Whilst I was away, I learnt of the news that the Birmingham branch of Music and Video Exchange had closed it’s doors. At some point it said that it would re-open in 2016, but the sign today on the steel shutters said otherwise.
I missed out on the free vinyl and books fire-sale on August 21. A shop I always liked to pop into. Despite quite a fair bit of their stock being a bit steep for my pockets, there was always something to trigger the memories to be found in their cheap CDs section. Being the sort of person who still gets misty-eyed about CDs, my pockets would often come out stuffed with CDs from the late 90s that I had shunned ages ago, going into the ether of what is now known to me as The Prodigal Songs.
Music and Video Exchange was where my concept of The Prodigal Songs came to me. One day, around 2010-2013, I was looking in the shop’s window and saw a double vinyl issue of Radiohead’s OK Computer which I bought back on release in 1997. This lovely work suffered a selling, I believe, to the great Scorpion Records (RIP) in High Wycombe the following year, along with – I think – Bentley Rhythm Ace’s self-titled debut, Cornershop’s When I Was Born For The 7th Time and Primal Scream’s Vanishing Point. At a reduced price, for something as fruitless as cigarettes, beer or that ticked teenth I owed people for. That sound you here is me kicking myself under the table for my callow stupidity. Still. I’ll talk about the high times and tales of my youth at a later date.
Idiot. Slow down.
There she was. In the shop window selling for £25. And I swore blind that indeed that was my copy, with a tiny rip at the backside of the album. I wanted to dash back to the cashpoint to liberate her, but funds wouldn’t have allowed. £25 on a record as well? A bit steep, I reasoned with myself. I let her go. The day after, she had gone. Somewhere, somebody had taken her and was now rightfully enjoying “Exit Music For a Film” at full blast. Gone, I hoped to a good home.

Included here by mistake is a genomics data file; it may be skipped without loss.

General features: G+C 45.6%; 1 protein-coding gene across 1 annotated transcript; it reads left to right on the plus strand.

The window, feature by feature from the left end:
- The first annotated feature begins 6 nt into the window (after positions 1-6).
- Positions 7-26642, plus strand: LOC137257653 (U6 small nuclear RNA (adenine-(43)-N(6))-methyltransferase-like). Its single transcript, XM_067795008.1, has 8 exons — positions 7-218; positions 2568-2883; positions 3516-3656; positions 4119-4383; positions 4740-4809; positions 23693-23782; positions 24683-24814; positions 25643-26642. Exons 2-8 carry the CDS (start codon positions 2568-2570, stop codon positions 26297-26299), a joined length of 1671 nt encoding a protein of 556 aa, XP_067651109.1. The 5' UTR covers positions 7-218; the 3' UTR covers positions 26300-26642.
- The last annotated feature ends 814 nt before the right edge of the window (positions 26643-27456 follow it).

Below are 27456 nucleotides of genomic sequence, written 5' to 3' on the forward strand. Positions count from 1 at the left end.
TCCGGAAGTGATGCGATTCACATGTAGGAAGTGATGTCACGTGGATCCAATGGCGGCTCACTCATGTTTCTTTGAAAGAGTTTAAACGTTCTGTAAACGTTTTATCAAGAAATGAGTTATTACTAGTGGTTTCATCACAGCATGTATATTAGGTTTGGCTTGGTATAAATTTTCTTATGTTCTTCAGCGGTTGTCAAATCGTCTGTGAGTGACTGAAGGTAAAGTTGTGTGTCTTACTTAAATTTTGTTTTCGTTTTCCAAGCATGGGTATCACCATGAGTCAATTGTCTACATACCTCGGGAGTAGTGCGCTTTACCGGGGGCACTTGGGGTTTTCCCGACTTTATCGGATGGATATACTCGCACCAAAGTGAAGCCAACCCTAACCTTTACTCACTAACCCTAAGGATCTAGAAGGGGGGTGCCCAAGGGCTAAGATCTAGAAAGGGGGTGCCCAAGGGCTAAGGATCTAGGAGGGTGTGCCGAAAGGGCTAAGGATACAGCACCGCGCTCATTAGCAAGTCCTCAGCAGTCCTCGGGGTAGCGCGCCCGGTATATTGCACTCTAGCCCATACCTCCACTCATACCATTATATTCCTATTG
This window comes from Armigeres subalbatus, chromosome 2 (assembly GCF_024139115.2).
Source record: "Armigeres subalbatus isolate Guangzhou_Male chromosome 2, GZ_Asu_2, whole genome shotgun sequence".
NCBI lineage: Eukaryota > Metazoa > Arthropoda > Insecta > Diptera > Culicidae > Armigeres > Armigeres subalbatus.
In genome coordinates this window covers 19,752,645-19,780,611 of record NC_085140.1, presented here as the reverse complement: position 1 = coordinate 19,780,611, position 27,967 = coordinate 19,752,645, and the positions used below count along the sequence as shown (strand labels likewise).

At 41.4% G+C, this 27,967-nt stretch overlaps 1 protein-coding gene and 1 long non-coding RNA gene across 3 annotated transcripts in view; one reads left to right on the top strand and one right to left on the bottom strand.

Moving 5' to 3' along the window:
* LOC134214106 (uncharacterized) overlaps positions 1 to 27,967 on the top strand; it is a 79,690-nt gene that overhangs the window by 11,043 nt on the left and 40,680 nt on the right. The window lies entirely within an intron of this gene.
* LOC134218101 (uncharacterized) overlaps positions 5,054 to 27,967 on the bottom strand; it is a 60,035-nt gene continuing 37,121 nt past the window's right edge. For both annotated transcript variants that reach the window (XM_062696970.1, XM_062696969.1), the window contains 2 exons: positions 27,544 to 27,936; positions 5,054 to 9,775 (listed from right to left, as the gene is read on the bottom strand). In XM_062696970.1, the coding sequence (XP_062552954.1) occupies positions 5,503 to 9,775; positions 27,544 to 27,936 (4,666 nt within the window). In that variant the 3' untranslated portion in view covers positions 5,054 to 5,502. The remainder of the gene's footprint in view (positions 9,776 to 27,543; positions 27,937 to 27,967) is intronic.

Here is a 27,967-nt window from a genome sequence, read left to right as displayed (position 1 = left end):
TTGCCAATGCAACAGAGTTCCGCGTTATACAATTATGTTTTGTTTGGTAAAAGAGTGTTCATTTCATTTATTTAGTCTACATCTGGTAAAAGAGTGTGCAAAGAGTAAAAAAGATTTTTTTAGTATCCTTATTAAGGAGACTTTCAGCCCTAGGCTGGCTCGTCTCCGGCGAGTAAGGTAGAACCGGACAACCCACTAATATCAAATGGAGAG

Whilst at Music and Video Exchange, I enjoyed a game of chance/roulette. Seeing something for the high price, and taking my chances on the prices dropping before a like-minded fan snapped it up. This was particularly good fun with their brilliant selection of DVDs – lovingly arranged into sections such as cult/arthouse, horror, anime/manga, TV and of course music- everything geeks like us wanted (the stench in the air when you entered Music and Video Exchange was a glorious thing to behold.) Sometimes the wait paid off, other times it didn’t – I watched DVD’s of Russ Meyer’s Faster Pussycat! Kill Kill! and Lars Von Trier’s The Idiots slip through my fingers in the space of afternoons. At the time of Music and Video Exchange closing, I had my eye on a copy of Ben Wheatley’s A Field in England which had started at £8 and gone down to £6. Weeks later, the doors were to close…
Maybe it was tight-fistedness like this that caused the shop to close. Who knows? Before settling down to write this today, I went into the loft and had a leaf through my surviving, battle-weary and depleted collection, in order to have a look at what I’d bought from there.
From the sublime – re-issues yes (Bitches Brew is on 1980s CBS red label, and Trout Mask Replica is on Reprise yellow) but both looking and sounding lovely.
To the not-so sublime but cheap at the price and good to dig out now and again (complete with lovely M&VE stickers too!)
And to the “WHA?! OK it’s not in mint condition (none of my records are) but £9 for that? Ker-ching!!”
They were also dead good blokes in there two and always let me stick my posters up for gigs when I asked them to. A real shame it’s gone. I think that area of Smallbrook Queensway is an unpolished diamond, with Richer Sounds and Nostalgia and Comics, over the road more kebab shops then you can shake a stick of Khlav Kalash at, and then over the other side there’s Fair Deal Music, Superfi and the Sunflower Lounge. A big farewell to Music and Video Exchange.
All the best xx